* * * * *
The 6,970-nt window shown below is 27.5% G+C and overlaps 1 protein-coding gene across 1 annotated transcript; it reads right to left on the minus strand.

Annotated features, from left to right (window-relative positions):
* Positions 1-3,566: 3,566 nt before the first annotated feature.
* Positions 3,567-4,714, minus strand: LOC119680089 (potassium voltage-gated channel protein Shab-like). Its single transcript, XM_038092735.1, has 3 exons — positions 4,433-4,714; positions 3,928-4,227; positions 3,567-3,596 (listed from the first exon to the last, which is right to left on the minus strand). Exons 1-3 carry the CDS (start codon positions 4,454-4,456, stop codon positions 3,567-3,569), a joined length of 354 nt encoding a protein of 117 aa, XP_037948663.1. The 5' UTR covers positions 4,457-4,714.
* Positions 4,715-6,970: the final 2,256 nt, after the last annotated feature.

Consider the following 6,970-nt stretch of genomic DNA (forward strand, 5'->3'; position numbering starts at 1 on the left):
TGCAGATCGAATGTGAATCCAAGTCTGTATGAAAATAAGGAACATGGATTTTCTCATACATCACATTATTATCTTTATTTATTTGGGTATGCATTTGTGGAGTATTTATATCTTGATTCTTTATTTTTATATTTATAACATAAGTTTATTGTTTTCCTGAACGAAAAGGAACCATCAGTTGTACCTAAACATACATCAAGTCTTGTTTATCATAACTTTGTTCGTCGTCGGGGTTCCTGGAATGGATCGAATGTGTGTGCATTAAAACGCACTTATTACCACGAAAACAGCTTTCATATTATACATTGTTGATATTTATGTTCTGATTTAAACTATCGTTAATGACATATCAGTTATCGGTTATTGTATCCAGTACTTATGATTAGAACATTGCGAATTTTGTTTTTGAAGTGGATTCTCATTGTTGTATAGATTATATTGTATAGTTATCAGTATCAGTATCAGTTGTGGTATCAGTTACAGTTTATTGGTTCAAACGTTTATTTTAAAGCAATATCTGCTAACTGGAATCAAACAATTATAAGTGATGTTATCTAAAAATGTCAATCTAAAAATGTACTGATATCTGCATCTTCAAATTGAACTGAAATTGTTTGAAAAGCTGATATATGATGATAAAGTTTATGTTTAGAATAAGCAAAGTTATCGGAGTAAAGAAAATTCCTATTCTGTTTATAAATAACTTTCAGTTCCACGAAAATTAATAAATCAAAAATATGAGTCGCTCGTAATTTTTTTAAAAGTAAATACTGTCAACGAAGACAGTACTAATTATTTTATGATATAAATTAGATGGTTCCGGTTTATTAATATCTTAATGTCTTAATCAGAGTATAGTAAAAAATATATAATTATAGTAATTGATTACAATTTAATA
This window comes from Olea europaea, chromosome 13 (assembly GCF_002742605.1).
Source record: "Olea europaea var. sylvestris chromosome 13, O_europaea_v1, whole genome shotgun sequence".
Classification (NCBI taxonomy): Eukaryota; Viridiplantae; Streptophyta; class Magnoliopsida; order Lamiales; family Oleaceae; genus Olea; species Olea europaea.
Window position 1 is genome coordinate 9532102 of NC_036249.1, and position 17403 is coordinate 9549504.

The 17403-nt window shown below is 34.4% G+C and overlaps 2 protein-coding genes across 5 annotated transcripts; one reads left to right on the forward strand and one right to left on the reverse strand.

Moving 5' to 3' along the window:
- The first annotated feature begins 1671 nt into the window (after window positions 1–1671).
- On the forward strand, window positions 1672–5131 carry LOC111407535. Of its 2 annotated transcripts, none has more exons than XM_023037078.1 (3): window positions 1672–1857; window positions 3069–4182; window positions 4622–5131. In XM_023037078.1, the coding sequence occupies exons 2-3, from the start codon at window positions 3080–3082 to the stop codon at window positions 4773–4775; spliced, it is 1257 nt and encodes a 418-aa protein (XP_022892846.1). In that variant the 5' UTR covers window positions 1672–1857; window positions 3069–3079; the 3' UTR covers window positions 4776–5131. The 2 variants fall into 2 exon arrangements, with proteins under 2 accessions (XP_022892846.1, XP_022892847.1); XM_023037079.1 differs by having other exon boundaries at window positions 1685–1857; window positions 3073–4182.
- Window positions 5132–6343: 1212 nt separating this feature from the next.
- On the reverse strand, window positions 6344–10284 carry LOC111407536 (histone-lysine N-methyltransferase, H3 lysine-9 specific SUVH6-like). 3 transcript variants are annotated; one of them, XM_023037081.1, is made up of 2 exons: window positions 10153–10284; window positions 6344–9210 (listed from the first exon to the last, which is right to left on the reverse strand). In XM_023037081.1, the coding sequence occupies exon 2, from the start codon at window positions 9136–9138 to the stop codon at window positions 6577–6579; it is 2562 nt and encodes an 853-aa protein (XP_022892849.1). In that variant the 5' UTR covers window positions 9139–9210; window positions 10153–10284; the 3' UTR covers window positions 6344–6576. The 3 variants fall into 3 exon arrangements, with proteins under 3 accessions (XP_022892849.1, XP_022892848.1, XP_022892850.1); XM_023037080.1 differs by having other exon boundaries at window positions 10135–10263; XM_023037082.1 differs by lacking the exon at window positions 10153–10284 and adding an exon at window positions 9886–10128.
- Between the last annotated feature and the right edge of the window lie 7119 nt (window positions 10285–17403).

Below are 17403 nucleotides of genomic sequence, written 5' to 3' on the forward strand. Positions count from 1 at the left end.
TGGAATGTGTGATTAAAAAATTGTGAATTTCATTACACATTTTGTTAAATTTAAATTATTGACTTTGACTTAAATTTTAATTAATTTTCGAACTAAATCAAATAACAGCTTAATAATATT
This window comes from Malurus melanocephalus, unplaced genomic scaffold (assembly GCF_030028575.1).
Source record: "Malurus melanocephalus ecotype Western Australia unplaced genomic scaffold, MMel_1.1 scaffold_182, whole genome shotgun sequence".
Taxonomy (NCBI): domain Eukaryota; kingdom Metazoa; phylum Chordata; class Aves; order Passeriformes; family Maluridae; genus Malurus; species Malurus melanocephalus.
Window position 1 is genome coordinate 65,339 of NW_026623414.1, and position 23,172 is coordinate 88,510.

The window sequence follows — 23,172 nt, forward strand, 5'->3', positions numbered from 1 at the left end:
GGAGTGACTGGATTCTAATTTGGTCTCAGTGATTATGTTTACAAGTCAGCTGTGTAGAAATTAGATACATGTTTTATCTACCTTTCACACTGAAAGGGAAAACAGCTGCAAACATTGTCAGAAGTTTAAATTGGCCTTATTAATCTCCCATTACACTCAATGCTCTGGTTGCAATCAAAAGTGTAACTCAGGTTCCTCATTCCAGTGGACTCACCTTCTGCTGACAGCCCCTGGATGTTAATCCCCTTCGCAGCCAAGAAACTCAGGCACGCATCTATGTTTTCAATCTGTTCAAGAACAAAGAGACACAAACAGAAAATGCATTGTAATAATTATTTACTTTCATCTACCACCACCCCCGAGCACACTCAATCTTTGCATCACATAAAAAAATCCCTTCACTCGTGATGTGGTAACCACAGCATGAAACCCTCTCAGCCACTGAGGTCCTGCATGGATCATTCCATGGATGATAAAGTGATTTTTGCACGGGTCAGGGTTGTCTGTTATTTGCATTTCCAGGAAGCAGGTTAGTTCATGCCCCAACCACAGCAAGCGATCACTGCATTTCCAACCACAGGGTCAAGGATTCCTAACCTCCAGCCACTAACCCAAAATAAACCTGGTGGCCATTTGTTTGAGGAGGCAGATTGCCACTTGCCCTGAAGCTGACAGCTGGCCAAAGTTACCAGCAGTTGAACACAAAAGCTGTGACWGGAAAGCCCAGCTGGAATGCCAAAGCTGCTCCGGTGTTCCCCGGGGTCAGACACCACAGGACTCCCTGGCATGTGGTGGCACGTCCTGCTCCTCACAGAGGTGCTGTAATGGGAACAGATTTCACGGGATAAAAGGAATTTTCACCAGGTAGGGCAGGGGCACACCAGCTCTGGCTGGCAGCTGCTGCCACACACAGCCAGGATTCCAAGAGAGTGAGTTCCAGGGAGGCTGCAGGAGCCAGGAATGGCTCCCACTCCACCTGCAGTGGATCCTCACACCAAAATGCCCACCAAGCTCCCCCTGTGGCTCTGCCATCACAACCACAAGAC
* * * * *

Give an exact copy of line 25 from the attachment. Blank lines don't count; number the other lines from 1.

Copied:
The window sequence follows — 23,172 nt, forward strand, 5'->3', positions numbered from 1 at the left end: